Asterion I is a project that starts from the position that urban space is not an undifferentiated human space, from which individual animal species may be parcelled out some small amount. Instead, we must understand urban space as the site of complex environmental and spatial conditions that are the result of overlapping metabolic systems systems involving the exchange of energy and matter; urban systems of goods, transport and waste exchange compete with other systems, such as the conversion of sun energy with photosynthesis, the decay of organic matter, et cetera. This urban space is the site of any number of potentialities. What this project illustrates is a spatial and environmental organization whereby several species are accommodated, that is, several of these potentialities are layered together, the urban transportation and infrastructure grid, together with a ‘shadow ecosystem,’ laying in wait.
From the abstract terms ‘animal’ and ‘ecosystem,’ we select a few species that serve as keystone species for the temperate rainforest ecosystem of British Columbia’s coast: Salmon, Black Bear, Bald Eagle, and Douglas Fir. These species are inserted into one of North America’s most densely populated areas, Vancouver’s downtown peninsula.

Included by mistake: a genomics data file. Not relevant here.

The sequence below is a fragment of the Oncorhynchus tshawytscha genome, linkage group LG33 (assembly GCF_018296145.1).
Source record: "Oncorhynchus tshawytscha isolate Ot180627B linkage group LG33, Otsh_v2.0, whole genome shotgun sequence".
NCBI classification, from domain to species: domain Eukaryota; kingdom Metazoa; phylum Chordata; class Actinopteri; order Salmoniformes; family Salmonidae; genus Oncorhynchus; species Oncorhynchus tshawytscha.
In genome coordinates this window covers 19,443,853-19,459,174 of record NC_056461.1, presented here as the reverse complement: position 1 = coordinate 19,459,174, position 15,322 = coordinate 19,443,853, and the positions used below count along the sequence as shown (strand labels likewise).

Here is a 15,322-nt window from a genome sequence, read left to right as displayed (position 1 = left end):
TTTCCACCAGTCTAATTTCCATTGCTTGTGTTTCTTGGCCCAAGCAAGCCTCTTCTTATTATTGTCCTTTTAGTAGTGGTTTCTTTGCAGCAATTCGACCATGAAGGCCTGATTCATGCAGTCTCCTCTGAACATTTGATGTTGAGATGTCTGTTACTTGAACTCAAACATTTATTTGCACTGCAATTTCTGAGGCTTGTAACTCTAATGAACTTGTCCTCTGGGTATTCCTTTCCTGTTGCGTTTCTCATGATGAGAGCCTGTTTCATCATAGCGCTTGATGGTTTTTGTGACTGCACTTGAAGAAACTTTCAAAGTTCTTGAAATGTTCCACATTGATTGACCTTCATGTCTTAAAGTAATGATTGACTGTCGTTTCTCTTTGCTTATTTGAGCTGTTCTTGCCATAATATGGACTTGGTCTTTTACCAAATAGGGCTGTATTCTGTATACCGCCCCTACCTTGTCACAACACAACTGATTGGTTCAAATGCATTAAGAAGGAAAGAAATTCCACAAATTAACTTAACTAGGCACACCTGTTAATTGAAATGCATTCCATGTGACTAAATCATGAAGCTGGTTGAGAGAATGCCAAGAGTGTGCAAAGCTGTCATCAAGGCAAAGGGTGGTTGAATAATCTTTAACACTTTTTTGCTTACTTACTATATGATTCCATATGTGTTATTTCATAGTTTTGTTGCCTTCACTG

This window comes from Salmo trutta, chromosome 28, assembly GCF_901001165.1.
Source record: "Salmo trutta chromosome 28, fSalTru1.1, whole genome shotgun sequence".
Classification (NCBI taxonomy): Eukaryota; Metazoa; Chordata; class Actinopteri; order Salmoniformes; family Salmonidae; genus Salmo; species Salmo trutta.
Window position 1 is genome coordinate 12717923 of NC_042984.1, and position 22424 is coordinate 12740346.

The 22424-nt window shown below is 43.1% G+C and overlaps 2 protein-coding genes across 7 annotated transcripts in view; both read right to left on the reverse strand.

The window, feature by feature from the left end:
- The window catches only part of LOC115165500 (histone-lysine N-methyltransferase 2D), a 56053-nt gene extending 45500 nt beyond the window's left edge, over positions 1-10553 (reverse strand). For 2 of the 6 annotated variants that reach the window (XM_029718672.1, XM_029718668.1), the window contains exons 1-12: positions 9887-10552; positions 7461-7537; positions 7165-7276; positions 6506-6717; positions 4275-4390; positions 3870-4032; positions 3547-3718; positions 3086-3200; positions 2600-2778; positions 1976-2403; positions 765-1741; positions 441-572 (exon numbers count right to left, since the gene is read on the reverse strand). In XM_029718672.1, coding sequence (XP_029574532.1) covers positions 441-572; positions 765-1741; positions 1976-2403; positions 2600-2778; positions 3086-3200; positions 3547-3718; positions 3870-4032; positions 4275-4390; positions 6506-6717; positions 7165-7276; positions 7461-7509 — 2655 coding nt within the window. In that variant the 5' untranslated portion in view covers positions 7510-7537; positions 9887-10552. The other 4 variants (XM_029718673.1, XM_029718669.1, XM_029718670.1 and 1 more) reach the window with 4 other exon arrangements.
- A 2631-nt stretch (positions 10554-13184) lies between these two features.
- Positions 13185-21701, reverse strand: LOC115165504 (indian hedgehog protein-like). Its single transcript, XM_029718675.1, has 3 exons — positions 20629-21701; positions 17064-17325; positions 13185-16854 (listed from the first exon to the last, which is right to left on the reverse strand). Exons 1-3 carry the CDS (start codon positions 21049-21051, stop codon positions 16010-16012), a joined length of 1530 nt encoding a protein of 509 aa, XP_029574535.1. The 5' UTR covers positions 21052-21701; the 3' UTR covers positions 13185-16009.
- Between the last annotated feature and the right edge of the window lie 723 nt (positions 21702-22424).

With this manoeuvre, we do not treat the project in a tabula rasa condition, as there is already a complex spatial network at play, though much of it is underutilized. We leave the buildings in the city as they are, and move the existing transportation and utility infrastructure vertically. In its place, we ‘seed’ the ground with the appropriate environmental cues to reintegrate the species diversity of the area. These moves include allowing water runoff in streams, and ensuring sufficient sky cover for the appropriate tree species to grow. This ‘seeding’ is a retroactive manoeuvre, replicating the environmental conditions of these species in their ‘already existing’ in order to encourage their ‘becoming.’
By establishing the spatial and environmental conditions for this subset of the temperate rainforest’s ecosystem, we encourage the proliferation of other species, from the microorganisms that break down this new organic matter, to the flora that will feed on this matter, all the way through to the other predators at the top of this food chain.